How do I talk to my child about an overdose and the stigma around it?

Teen overdoses are more common than ever, not because more teens are using drugs, but because the drugs are more potent and sometimes contain other more dangerous substances. When someone overdoses, it may become the subject of conversation – or gossip – in the community. Some people may judge them for using drugs or criticize their family for allowing this to happen.

These types of comments can shape how your child thinks about and treats people who use drugs. Your child may also feel pressure to keep questions and concerns about drugs to themselves and not ask for support when they need it. This is an opportunity to begin a pattern of open and honest conversations, which is also a powerful way to deter overdoses. You can lead by example, approaching the subject with knowledge, wisdom, and compassion, rather than fear or judgment. Try this interactive scenario and equip yourself with the information to help your child combat stigma and make safe and informed choices.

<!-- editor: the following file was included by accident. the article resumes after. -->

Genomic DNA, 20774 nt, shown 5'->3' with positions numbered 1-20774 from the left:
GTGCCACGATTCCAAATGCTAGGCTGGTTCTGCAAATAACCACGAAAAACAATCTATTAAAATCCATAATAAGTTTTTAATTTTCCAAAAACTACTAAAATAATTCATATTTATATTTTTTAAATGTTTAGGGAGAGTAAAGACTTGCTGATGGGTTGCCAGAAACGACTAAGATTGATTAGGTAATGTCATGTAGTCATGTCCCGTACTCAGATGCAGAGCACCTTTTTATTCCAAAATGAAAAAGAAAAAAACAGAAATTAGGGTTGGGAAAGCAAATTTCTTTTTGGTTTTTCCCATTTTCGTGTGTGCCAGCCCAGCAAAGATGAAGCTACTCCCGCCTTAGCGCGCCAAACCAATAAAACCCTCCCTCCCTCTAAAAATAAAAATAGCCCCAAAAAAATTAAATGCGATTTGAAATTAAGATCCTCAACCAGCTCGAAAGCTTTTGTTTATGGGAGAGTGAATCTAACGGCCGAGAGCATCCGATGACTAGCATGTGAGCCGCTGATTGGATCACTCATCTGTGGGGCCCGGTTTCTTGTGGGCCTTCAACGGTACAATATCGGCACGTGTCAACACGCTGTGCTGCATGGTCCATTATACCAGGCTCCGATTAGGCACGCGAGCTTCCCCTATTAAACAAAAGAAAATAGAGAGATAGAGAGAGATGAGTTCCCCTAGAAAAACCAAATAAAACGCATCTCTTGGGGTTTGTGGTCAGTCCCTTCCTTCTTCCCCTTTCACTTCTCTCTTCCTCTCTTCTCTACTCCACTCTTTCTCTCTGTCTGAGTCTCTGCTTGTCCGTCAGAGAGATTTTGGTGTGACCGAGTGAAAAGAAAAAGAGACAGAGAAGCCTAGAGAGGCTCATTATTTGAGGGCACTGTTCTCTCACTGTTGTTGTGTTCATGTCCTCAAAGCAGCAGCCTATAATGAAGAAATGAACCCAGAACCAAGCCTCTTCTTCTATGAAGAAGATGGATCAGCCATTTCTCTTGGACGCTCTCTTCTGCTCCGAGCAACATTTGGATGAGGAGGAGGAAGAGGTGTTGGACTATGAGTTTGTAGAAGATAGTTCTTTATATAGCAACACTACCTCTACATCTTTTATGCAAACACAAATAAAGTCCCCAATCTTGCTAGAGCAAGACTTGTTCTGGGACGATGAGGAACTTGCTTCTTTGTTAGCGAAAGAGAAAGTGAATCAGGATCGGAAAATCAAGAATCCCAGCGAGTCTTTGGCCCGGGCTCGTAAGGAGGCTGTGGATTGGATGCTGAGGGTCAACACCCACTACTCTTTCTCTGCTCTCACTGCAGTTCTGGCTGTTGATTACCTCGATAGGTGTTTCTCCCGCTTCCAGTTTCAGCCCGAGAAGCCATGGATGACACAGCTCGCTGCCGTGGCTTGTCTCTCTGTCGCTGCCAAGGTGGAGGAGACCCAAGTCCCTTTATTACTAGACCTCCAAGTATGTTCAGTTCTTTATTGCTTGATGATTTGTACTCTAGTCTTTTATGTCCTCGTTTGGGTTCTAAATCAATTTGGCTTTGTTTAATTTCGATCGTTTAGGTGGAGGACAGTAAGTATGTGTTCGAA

What is an overdose?

An overdose is when someone takes a dangerous amount of a drug, sometimes without realizing it. An overdose can cause dangerously slow breathing, cardiac arrest, permanent brain damage and/or death. Narcan (naloxone) nasal spray can reverse or reduce the effects of an opioid overdose.

What motivates someone who overdoses?

Sometimes people use drugs because they’re bored, stressed, or because they want to seem cool. Sometimes a dangerous and cheaply made substance such as fentanyl causes an overdose because it’s hidden in other drugs, such as counterfeit prescription pills.

Should my child avoid someone who overdosed?

Your child’s safety should always be top priority. A secondary priority should be showing compassion to – and not gossiping about – someone who survived an overdose and needs support. If a parent does not forgive those who make mistakes, their child may feel unable to ask for help, for fear of the repercussions.

Should we call 911 if someone overdoses?

Immediate medical help is crucial in helping someone survive an overdose. Good Samaritan Laws protect people who overdose or call 911 to help. These laws vary by state and may or may not cover immigration status. Research your state’s laws and create a plan with your child if they ever find themselves in such a situation.

Good Samaritan Laws by state (English):

Directory of Immigration Legal Aid Organizations (English and Spanish)